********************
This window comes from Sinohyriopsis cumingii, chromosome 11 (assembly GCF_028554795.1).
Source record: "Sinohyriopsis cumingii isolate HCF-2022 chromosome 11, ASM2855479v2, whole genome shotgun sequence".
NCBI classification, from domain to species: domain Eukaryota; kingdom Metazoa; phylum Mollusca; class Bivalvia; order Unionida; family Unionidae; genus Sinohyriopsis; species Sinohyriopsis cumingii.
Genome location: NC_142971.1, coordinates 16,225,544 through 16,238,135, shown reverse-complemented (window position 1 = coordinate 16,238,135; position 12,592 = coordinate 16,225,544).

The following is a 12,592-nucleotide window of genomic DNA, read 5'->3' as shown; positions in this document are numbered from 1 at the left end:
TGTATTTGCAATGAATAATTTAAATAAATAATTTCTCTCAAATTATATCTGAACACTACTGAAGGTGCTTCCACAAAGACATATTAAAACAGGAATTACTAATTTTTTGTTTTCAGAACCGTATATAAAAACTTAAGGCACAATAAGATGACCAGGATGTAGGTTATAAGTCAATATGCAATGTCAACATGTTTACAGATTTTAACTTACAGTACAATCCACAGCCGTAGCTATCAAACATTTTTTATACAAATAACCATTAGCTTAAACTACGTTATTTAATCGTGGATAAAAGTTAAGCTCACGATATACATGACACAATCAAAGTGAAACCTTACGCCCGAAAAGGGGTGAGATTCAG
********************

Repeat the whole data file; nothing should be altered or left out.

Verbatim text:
This window comes from Sinohyriopsis cumingii, chromosome 11 (assembly GCF_028554795.1).
Source record: "Sinohyriopsis cumingii isolate HCF-2022 chromosome 11, ASM2855479v2, whole genome shotgun sequence".
NCBI classification, from domain to species: domain Eukaryota; kingdom Metazoa; phylum Mollusca; class Bivalvia; order Unionida; family Unionidae; genus Sinohyriopsis; species Sinohyriopsis cumingii.
Genome location: NC_142971.1, coordinates 16,225,544 through 16,238,135, shown reverse-complemented (window position 1 = coordinate 16,238,135; position 12,592 = coordinate 16,225,544).

The following is a 12,592-nucleotide window of genomic DNA, read 5'->3' as shown; positions in this document are numbered from 1 at the left end:
TGTATTTGCAATGAATAATTTAAATAAATAATTTCTCTCAAATTATATCTGAACACTACTGAAGGTGCTTCCACAAAGACATATTAAAACAGGAATTACTAATTTTTTGTTTTCAGAACCGTATATAAAAACTTAAGGCACAATAAGATGACCAGGATGTAGGTTATAAGTCAATATGCAATGTCAACATGTTTACAGATTTTAACTTACAGTACAATCCACAGCCGTAGCTATCAAACATTTTTTATACAAATAACCATTAGCTTAAACTACGTTATTTAATCGTGGATAAAAGTTAAGCTCACGATATACATGACACAATCAAAGTGAAACCTTACGCCCGAAAAGGGGTGAGATTCAG